By: Michael Ravensthorpe

It’s not difficult to find research lamenting the poor nutritional value of enriched white flour. Consuming this omnipresent flour – which has been processed, bleached and stripped of all its nutrients – has been repeatedly linked to constipation, diabetes, cancer and more. Often, these conditions are related to white flour’s notoriously high concentrations of gluten, which negatively affects the health of most people – not just those with gluten intolerance or celiac disease.

Fortunately, we don’t have to give up baked foods to remain healthy. A growing number of nutritious and gluten-free alternatives to white flour are available to purchase online or in health food stores, and several of them maintain (or improve upon) its taste and texture. The best of them are listed below.

Coconut flour

Coconut flour is a sweet-tasting, low-GI (glycemic index) flour derived from coconut meat. Though it doesn’t taste strongly of coconuts, it does contain all their health benefits. For example, one tablespoon of coconut flour contains a whopping 10 grams of fiber, which is double the amount of fiber as wheat bran and 20 times as much fiber as white flour. Coconut flour is also high in protein and low in fat. Long-term consumption of it has been linked to reduced blood pressure and blood sugar, improved thyroid function, increased energy and even boosting testosterone levels.

Though its clumpy texture might take some getting used to, baking with coconut flour is fun, and many recipes accommodate it. That said, coconut flour is best-suited for baked desserts such as muffins, pancakes and waffles. You can find a big list of coconut flour recipes here.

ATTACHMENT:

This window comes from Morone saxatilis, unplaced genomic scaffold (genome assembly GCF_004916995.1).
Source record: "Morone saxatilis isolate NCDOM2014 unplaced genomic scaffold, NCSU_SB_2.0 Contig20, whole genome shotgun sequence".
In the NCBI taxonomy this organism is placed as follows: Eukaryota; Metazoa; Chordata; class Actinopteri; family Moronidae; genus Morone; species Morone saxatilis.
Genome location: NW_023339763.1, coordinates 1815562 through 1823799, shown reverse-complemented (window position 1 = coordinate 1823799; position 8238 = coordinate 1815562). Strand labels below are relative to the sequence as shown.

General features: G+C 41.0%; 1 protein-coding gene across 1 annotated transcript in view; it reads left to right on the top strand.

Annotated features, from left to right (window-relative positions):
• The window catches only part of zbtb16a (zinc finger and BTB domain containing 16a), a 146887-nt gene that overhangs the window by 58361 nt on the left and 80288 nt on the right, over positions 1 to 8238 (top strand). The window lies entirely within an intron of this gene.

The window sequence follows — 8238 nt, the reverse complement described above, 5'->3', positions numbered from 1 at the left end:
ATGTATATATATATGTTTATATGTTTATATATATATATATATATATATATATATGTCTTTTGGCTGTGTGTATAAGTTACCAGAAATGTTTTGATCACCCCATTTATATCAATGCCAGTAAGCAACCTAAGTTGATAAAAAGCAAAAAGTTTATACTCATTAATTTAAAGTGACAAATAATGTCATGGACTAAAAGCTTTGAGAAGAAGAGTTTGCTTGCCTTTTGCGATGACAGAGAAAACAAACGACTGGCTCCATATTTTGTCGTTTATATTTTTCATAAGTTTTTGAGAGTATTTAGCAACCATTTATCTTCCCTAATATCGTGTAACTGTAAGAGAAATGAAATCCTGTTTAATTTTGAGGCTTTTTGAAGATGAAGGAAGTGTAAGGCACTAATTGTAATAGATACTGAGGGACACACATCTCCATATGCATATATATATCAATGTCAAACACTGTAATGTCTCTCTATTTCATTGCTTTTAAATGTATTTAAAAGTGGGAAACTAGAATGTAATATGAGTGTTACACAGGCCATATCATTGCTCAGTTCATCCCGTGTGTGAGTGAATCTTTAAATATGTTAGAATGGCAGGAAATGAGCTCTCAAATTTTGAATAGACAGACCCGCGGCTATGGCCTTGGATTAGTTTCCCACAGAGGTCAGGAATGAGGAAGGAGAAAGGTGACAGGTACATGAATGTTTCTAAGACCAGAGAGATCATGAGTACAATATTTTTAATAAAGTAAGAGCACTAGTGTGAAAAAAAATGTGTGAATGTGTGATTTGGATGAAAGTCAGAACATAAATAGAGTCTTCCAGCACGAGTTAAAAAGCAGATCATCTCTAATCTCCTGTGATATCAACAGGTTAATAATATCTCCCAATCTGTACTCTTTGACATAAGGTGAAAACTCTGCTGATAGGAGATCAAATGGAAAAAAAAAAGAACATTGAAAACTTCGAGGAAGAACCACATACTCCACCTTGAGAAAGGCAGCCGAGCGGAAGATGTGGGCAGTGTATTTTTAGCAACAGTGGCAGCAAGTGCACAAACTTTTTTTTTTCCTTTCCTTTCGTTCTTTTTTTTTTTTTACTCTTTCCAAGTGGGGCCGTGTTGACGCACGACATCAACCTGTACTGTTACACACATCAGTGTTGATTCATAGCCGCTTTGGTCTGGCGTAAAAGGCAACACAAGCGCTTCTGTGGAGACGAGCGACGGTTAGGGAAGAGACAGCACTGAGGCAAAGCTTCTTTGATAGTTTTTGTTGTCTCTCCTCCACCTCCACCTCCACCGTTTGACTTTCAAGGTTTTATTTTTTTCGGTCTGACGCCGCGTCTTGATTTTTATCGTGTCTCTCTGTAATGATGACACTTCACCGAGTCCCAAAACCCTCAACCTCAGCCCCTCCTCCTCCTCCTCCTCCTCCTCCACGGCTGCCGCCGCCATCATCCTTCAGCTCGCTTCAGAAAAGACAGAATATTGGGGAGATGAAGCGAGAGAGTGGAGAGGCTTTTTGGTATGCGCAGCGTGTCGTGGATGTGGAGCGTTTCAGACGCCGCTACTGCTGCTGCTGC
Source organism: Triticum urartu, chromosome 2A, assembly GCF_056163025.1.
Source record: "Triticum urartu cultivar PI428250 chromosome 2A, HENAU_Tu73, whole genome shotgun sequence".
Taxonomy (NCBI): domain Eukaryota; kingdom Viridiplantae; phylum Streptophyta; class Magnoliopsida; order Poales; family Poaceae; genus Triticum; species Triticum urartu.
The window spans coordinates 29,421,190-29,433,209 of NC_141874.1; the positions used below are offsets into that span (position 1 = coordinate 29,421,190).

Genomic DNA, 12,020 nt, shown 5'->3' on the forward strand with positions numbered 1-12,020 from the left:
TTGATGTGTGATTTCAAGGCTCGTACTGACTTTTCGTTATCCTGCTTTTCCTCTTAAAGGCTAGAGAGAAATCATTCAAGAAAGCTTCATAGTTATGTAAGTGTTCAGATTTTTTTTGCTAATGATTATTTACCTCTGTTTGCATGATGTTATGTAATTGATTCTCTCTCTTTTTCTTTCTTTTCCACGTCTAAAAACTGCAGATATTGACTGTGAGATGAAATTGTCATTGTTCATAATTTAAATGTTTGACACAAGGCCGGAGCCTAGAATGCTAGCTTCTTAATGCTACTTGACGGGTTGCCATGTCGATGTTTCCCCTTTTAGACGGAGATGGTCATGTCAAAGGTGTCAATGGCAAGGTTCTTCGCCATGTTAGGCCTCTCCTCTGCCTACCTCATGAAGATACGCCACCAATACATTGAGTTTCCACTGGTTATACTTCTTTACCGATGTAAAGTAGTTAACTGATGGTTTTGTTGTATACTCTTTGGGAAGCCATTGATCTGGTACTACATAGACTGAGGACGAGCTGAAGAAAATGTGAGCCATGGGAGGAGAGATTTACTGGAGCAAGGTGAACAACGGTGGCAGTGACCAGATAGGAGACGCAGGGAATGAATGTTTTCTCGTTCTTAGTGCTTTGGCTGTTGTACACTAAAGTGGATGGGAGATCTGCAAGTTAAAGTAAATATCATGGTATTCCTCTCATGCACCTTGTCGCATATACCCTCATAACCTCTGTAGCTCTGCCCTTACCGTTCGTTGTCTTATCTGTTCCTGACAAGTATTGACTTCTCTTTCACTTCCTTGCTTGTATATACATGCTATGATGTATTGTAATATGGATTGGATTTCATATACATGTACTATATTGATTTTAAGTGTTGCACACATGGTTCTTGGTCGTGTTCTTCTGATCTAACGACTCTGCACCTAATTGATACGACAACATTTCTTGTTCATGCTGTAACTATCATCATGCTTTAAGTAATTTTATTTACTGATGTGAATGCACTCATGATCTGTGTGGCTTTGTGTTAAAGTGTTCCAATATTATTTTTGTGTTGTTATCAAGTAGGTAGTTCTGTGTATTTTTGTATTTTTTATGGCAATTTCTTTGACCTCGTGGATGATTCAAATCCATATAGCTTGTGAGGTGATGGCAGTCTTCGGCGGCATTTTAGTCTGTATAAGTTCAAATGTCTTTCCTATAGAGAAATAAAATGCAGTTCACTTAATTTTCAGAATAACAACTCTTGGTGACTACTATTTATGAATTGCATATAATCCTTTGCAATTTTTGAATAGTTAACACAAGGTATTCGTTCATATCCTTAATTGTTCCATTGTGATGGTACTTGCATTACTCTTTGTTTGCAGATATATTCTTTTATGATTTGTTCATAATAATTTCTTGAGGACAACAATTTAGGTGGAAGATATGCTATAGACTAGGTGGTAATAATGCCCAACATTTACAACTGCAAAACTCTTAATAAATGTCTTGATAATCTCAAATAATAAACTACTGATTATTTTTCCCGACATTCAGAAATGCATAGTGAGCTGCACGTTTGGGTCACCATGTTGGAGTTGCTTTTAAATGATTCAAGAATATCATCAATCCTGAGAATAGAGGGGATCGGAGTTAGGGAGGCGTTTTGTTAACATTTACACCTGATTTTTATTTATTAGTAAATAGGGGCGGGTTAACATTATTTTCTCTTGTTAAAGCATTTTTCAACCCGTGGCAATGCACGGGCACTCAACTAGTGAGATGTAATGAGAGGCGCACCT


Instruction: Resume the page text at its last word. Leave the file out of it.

Buckwheat flour

Buckwheat flour is a gluten-free flour ground from buckwheat, an Asian fruit plant with edible, triangular seeds. It has a pronounced, earthy taste and a fine texture. Like coconut flour, buckwheat flour is healthier than white flour in every aspect. It is high in fiber and protein (including all eight essential amino acids), rich in trace minerals like magnesium and copper, low in fat and calories, and contains two flavonoids – quercetin and rutin – which protect us from cell inflammation and damage.

Though versatile, buckwheat flour is best-known for its legendary pancakes.

Mesquite flour

Mesquite is a deciduous tree that is native to the Americas, including the southern United States. It bears highly nutritious seed pods which, in turn, make an equally nutritious flour that is characterized by its pleasant, molasses-like taste.

Mesquite flour contains a similar health profile to coconut and buckwheat flour. Firstly, it is gluten-free, fiber-rich and comprised of approximately 13-17 percent protein, including the eight essential amino acids. Secondly, it is low in fat and carbohydrates and has negligible effects on blood sugar levels. Lastly, it is packed full of essential minerals, including magnesium and the ever-important calcium. Consequently, consumption of mesquite flour has been linked to weight loss, reduced blood sugar and blood pressure levels, and improved energy and moods.

Mesquite flour can add a punch to smoothies, cooked and raw desserts, and milk-based drinks. More adventurous cooks might be interested in making some cacao and mesquite flour “paleo balls,” which make great pre-workout snacks. (NaturalNews)

Sources for this article include:

http://alldayidreamaboutfood.com

http://wholegrainscouncil.org

http://www.onegreenplanet.org

http://science.naturalnews.com

http://science.naturalnews.com

About the author:
Michael Ravensthorpe is an independent writer whose research interests include nutrition, alternative medicine, and bushcraft. He is the creator of the website, Spiritfoods, through which he promotes the world’s healthiest foods
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